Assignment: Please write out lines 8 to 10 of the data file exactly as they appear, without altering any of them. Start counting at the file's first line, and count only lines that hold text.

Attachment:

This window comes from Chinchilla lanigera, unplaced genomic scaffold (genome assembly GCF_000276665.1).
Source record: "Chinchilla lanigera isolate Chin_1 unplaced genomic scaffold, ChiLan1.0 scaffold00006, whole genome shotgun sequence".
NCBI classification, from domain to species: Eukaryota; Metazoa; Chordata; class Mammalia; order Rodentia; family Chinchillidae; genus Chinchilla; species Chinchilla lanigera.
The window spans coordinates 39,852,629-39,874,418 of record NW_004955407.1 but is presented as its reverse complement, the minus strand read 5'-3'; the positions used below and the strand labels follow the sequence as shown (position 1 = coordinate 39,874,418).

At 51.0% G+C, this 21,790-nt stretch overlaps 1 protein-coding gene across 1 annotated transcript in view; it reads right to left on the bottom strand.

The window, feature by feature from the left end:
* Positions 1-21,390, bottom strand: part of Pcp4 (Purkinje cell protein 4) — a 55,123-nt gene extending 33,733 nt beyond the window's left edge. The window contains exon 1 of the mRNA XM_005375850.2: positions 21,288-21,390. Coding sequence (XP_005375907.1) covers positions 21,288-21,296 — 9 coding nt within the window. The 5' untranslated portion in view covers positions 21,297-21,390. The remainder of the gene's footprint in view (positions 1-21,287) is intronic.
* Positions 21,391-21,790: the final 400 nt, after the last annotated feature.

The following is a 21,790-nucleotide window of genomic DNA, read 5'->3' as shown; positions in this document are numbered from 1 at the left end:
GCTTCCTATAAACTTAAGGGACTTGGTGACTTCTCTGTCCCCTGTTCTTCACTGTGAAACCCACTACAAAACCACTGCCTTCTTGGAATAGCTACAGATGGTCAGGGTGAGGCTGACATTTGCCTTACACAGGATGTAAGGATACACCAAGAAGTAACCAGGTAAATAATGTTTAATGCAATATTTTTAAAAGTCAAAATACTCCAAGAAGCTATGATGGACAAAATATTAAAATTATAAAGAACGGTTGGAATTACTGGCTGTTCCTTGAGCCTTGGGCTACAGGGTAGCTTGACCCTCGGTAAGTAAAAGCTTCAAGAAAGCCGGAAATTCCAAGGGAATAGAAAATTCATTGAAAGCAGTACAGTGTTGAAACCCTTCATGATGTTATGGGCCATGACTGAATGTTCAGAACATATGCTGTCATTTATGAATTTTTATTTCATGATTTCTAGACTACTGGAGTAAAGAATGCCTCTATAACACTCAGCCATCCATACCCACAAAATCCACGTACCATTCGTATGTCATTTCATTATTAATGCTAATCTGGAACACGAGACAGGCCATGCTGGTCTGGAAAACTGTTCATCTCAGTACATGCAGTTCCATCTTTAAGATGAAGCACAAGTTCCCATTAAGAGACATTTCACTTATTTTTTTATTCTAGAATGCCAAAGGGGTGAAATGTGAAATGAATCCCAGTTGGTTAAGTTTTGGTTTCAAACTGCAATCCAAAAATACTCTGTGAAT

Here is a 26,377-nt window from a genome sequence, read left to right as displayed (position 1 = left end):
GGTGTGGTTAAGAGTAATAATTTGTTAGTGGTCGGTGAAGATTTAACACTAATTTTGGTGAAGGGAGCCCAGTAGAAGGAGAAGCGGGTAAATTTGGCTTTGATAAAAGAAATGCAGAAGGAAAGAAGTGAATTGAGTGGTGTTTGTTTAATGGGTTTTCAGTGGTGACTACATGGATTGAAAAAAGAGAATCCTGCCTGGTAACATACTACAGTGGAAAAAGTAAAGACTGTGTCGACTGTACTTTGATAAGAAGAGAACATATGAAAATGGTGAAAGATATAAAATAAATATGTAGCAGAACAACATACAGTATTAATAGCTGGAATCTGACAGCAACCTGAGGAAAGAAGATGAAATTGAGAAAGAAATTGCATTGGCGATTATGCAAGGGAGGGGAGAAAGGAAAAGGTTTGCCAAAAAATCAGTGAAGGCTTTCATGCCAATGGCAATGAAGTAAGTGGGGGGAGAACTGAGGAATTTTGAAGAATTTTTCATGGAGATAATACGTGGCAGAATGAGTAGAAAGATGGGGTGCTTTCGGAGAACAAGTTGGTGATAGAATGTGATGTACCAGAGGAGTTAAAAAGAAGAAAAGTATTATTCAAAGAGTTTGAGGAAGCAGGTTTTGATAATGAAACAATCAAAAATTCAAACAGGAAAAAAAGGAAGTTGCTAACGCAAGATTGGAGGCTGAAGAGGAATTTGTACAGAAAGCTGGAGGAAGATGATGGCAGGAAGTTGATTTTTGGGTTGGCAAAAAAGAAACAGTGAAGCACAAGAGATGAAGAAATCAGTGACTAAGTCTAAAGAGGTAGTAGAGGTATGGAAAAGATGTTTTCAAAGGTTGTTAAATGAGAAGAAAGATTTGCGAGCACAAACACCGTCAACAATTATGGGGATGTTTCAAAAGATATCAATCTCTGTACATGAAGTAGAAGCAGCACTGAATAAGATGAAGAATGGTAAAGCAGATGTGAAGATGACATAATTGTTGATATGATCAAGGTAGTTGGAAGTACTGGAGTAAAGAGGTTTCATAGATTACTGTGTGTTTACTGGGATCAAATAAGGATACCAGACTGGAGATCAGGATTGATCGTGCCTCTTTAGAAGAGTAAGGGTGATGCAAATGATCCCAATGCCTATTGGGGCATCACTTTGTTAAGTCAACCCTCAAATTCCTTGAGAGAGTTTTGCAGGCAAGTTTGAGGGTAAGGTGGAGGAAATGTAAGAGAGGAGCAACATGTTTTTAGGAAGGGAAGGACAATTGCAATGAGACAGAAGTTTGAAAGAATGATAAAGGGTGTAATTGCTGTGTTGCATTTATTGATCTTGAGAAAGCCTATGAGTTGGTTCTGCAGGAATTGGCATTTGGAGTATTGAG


* Positions 21,391-21,790: the final 400 nt, after the last annotated feature.

The following is a 21,790-nucleotide window of genomic DNA, read 5'->3' as shown; positions in this document are numbered from 1 at the left end:
GCTTCCTATAAACTTAAGGGACTTGGTGACTTCTCTGTCCCCTGTTCTTCACTGTGAAACCCACTACAAAACCACTGCCTTCTTGGAATAGCTACAGATGGTCAGGGTGAGGCTGACATTTGCCTTACACAGGATGTAAGGATACACCAAGAAGTAACCAGGTAAATAATGTTTAATGCAATATTTTTAAAAGTCAAAATACTCCAAGAAGCTATGATGGACAAAATATTAAAATTATAAAGAACGGTTGGAATTACTGGCTGTTCCTTGAGCCTTGGGCTACAGGGTAGCTTGACCCTCGGTAAGTAAAAGCTTCAAGAAAGCCGGAAATTCCAAGGGAATAGAAAATTCATTGAAAGCAGTACAGTGTTGAAACCCTTCATGATGTTATGGGCCATGACTGAATGTTCAGAACATATGCTGTCATTTATGAATTTTTATTTCATGATTTCTAGACTACTGGAGTAAAGAATGCCTCTATAACACTCAGCCATCCATACCCACAAAATCCACGTACCATTCGTATGTCATTTCATTATTAATGCTAATCTGGAACACGAGACAGGCCATGCTGGTCTGGAAAACTGTTCATCTCAGTACATGCAGTTCCATCTTTAAGATGAAGCACAAGTTCCCATTAAGAGACATTTCACTTATTTTTTTATTCTAGAATGCCAAAGGGGTGAAATGTGAAATGAATCCCAGTTGGTTAAGTTTTGGTTTCAAACTGCAATCCAAAAATACTCTGTGAAT